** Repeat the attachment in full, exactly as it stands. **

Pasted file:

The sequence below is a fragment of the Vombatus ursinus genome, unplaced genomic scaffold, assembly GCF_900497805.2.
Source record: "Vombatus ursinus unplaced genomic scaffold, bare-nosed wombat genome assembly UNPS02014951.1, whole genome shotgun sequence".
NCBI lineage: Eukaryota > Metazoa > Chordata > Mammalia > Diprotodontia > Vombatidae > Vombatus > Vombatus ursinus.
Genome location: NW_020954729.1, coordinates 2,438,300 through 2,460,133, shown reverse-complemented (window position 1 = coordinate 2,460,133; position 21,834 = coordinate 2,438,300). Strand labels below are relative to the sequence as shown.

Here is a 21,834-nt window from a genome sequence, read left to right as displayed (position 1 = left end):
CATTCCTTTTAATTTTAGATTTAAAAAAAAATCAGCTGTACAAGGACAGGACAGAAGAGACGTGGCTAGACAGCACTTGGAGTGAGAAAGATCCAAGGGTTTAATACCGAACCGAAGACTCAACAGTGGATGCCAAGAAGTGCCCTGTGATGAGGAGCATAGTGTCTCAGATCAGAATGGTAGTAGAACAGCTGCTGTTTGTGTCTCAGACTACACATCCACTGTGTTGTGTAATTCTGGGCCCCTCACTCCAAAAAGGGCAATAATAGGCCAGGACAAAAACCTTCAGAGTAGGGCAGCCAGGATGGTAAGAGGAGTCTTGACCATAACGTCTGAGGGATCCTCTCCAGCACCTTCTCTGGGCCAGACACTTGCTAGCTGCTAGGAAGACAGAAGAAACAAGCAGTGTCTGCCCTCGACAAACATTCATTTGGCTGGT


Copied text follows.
The sequence below is a fragment of the Vombatus ursinus genome, unplaced genomic scaffold, assembly GCF_900497805.2.
Source record: "Vombatus ursinus unplaced genomic scaffold, bare-nosed wombat genome assembly UNPS02014951.1, whole genome shotgun sequence".
NCBI lineage: Eukaryota > Metazoa > Chordata > Mammalia > Diprotodontia > Vombatidae > Vombatus > Vombatus ursinus.
Genome location: NW_020954729.1, coordinates 2,438,300 through 2,460,133, shown reverse-complemented (window position 1 = coordinate 2,460,133; position 21,834 = coordinate 2,438,300). Strand labels below are relative to the sequence as shown.

Here is a 21,834-nt window from a genome sequence, read left to right as displayed (position 1 = left end):
CATTCCTTTTAATTTTAGATTTAAAAAAAAATCAGCTGTACAAGGACAGGACAGAAGAGACGTGGCTAGACAGCACTTGGAGTGAGAAAGATCCAAGGGTTTAATACCGAACCGAAGACTCAACAGTGGATGCCAAGAAGTGCCCTGTGATGAGGAGCATAGTGTCTCAGATCAGAATGGTAGTAGAACAGCTGCTGTTTGTGTCTCAGACTACACATCCACTGTGTTGTGTAATTCTGGGCCCCTCACTCCAAAAAGGGCAATAATAGGCCAGGACAAAAACCTTCAGAGTAGGGCAGCCAGGATGGTAAGAGGAGTCTTGACCATAACGTCTGAGGGATCCTCTCCAGCACCTTCTCTGGGCCAGACACTTGCTAGCTGCTAGGAAGACAGAAGAAACAAGCAGTGTCTGCCCTCGACAAACATTCATTTGGCTGGT